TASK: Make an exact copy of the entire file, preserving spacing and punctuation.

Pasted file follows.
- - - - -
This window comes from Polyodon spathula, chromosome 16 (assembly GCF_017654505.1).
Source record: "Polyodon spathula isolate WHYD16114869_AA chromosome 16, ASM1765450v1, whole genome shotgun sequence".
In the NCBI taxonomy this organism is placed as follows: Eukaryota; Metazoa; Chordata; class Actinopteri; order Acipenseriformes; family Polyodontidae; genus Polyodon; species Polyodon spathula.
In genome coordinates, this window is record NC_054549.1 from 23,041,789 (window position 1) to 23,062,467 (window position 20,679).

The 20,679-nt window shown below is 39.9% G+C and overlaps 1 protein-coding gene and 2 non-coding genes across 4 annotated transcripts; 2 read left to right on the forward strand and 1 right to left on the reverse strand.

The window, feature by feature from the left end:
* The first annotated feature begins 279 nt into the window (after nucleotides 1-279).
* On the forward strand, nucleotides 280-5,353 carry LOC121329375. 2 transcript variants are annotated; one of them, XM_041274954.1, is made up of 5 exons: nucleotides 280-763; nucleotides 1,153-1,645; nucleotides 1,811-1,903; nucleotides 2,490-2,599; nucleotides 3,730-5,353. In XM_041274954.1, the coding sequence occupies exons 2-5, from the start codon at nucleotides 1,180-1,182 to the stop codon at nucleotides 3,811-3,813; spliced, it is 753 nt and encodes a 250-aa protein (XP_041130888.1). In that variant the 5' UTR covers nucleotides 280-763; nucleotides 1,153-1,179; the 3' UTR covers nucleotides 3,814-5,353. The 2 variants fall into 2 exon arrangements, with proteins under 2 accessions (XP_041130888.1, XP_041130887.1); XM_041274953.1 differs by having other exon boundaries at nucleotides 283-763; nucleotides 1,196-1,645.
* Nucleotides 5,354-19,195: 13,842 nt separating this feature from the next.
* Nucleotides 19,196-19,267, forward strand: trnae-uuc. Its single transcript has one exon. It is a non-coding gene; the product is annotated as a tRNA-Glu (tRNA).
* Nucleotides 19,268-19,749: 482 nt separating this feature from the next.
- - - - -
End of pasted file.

This window comes from Polyodon spathula, chromosome 16 (assembly GCF_017654505.1).
Source record: "Polyodon spathula isolate WHYD16114869_AA chromosome 16, ASM1765450v1, whole genome shotgun sequence".
In the NCBI taxonomy this organism is placed as follows: Eukaryota; Metazoa; Chordata; class Actinopteri; order Acipenseriformes; family Polyodontidae; genus Polyodon; species Polyodon spathula.
In genome coordinates, this window is record NC_054549.1 from 23,041,789 (window position 1) to 23,062,467 (window position 20,679).

The 20,679-nt window shown below is 39.9% G+C and overlaps 1 protein-coding gene and 2 non-coding genes across 4 annotated transcripts; 2 read left to right on the forward strand and 1 right to left on the reverse strand.

The window, feature by feature from the left end:
* The first annotated feature begins 279 nt into the window (after nucleotides 1-279).
* On the forward strand, nucleotides 280-5,353 carry LOC121329375. 2 transcript variants are annotated; one of them, XM_041274954.1, is made up of 5 exons: nucleotides 280-763; nucleotides 1,153-1,645; nucleotides 1,811-1,903; nucleotides 2,490-2,599; nucleotides 3,730-5,353. In XM_041274954.1, the coding sequence occupies exons 2-5, from the start codon at nucleotides 1,180-1,182 to the stop codon at nucleotides 3,811-3,813; spliced, it is 753 nt and encodes a 250-aa protein (XP_041130888.1). In that variant the 5' UTR covers nucleotides 280-763; nucleotides 1,153-1,179; the 3' UTR covers nucleotides 3,814-5,353. The 2 variants fall into 2 exon arrangements, with proteins under 2 accessions (XP_041130888.1, XP_041130887.1); XM_041274953.1 differs by having other exon boundaries at nucleotides 283-763; nucleotides 1,196-1,645.
* Nucleotides 5,354-19,195: 13,842 nt separating this feature from the next.
* Nucleotides 19,196-19,267, forward strand: trnae-uuc. Its single transcript has one exon. It is a non-coding gene; the product is annotated as a tRNA-Glu (tRNA).
* Nucleotides 19,268-19,749: 482 nt separating this feature from the next.